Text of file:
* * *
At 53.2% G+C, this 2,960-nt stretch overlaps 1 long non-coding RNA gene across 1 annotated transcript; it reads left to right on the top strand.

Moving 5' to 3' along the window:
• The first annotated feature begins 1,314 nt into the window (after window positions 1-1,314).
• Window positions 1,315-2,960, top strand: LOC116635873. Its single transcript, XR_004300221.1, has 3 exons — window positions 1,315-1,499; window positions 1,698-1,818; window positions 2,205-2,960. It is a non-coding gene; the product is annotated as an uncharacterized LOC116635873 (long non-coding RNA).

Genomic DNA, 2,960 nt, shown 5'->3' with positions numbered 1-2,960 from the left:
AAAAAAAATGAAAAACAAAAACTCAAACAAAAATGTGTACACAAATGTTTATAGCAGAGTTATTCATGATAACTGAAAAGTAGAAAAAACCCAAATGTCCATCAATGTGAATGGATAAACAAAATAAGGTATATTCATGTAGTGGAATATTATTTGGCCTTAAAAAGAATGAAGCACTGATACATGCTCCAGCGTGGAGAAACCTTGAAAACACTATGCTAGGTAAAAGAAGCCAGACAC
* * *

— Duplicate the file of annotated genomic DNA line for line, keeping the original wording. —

At 53.2% G+C, this 2,960-nt stretch overlaps 1 long non-coding RNA gene across 1 annotated transcript; it reads left to right on the top strand.

Moving 5' to 3' along the window:
• The first annotated feature begins 1,314 nt into the window (after window positions 1-1,314).
• Window positions 1,315-2,960, top strand: LOC116635873. Its single transcript, XR_004300221.1, has 3 exons — window positions 1,315-1,499; window positions 1,698-1,818; window positions 2,205-2,960. It is a non-coding gene; the product is annotated as an uncharacterized LOC116635873 (long non-coding RNA).

Genomic DNA, 2,960 nt, shown 5'->3' with positions numbered 1-2,960 from the left:
AAAAAAAATGAAAAACAAAAACTCAAACAAAAATGTGTACACAAATGTTTATAGCAGAGTTATTCATGATAACTGAAAAGTAGAAAAAACCCAAATGTCCATCAATGTGAATGGATAAACAAAATAAGGTATATTCATGTAGTGGAATATTATTTGGCCTTAAAAAGAATGAAGCACTGATACATGCTCCAGCGTGGAGAAACCTTGAAAACACTATGCTAGGTAAAAGAAGCCAGACAC